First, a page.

Functional evolution and development of novel feeding apparatus in fishes


Alexandre Thiery

Email: alexthiery1@gmail.com

Start Year: 2014, 1st cohort

Host University: The University of Sheffield

Department: Animal and Plant Sciences

Supervisors: Dr. Gareth Fraser; Dr. Nathan Jeffery; 

Project CASE partner collaborator: Dr. Zerina Johanson 

Twitter:@alex_thiery

Alex Thiery

Academic profile

Education: MBiolSci, Biology, University of Sheffield, UK, 2010-2014

Skills and relevant qualifications: 

Molecular biology;
In-situ hybridisation;
Immunohistochemistry;
Histological staining;
PCR;
Plasmid DNA purification;
Cell tracking.

ACCE PhD Research topic

Functional evolution and development of novel feeding apparatus in fishes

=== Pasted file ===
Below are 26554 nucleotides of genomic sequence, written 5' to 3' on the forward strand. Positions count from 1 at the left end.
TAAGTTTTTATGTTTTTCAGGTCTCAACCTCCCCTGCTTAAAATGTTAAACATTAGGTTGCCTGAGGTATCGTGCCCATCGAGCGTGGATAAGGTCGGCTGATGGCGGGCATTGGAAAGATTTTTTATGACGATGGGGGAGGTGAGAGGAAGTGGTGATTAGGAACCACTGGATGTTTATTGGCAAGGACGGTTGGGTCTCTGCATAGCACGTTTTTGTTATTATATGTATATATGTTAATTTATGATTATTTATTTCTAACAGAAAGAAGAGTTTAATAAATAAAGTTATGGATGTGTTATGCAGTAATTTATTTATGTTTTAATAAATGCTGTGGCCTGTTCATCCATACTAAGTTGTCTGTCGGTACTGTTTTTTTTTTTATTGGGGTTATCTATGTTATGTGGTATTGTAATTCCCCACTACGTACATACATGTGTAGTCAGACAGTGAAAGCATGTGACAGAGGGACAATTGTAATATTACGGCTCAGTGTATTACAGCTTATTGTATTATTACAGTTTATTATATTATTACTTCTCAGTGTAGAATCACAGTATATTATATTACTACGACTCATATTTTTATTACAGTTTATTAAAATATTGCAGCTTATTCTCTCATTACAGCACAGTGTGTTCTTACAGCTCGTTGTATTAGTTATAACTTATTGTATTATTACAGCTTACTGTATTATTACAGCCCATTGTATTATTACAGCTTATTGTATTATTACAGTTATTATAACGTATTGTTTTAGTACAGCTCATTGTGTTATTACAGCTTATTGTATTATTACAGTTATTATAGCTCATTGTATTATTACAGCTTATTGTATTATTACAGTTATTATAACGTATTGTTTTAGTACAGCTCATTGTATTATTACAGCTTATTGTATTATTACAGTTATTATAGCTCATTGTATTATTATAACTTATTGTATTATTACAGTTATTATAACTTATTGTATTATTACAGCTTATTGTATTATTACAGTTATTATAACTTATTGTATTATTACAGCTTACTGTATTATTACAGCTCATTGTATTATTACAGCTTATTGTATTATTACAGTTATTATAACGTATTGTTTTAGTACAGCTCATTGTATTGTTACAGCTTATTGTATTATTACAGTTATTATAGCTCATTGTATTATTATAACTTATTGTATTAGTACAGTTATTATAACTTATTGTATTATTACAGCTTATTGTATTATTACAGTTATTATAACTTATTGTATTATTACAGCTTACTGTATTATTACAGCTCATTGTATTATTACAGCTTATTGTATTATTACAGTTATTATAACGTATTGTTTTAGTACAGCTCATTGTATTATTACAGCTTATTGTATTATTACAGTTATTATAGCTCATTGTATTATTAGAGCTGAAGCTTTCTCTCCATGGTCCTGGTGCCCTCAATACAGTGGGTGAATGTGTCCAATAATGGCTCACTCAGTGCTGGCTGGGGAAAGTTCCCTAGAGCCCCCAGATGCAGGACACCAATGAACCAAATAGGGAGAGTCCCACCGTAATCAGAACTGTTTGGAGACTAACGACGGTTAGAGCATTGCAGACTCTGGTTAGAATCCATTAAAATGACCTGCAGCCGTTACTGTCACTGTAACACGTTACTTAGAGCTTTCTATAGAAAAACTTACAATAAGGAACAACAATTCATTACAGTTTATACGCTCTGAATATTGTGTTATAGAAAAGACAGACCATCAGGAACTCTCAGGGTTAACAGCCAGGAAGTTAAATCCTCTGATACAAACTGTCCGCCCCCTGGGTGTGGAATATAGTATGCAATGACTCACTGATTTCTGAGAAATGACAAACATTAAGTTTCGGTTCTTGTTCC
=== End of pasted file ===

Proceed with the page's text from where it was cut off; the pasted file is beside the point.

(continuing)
The teeth of fishes and the integrated jaw apparatus are examples of extreme evolutionary modification that have responded to functional and adaptive shifts within the wider community. This novel project aims to identify shifts in biomechanical pressures on adult jaw and tooth type that are linked to changes in the development of the feeding system. Our integrative project surrounds the core question of how development contributes to novel evolutionary changes in trophic adaptation. This project will link biomechanical adaptation of morphology to novel developmental modifications of the jaw apparatus in fishes to ask whether having a novel dentition (e.g. beak-like dentition in pufferfishes and parrotfishes) offers an adaptive advantage compared to more standard yet highly efficient dentitions e.g. Piranha. This project will utilise advanced techniques, including biomechanical computer simulations of hard-tissues built from enhanced microCT data. We will use nano-indentation analyses to observe changes of material properties in comparative groups of fishes linked to re-specification of conserved developmental genes in species with novel tooth phenotypes. The candidate will utilise developmental techniques (gene expression and manipulation) to understand how the genetic basis of tooth and jaw development and continuous tooth regeneration impact the evolution and biomechanical function of fish feeding systems.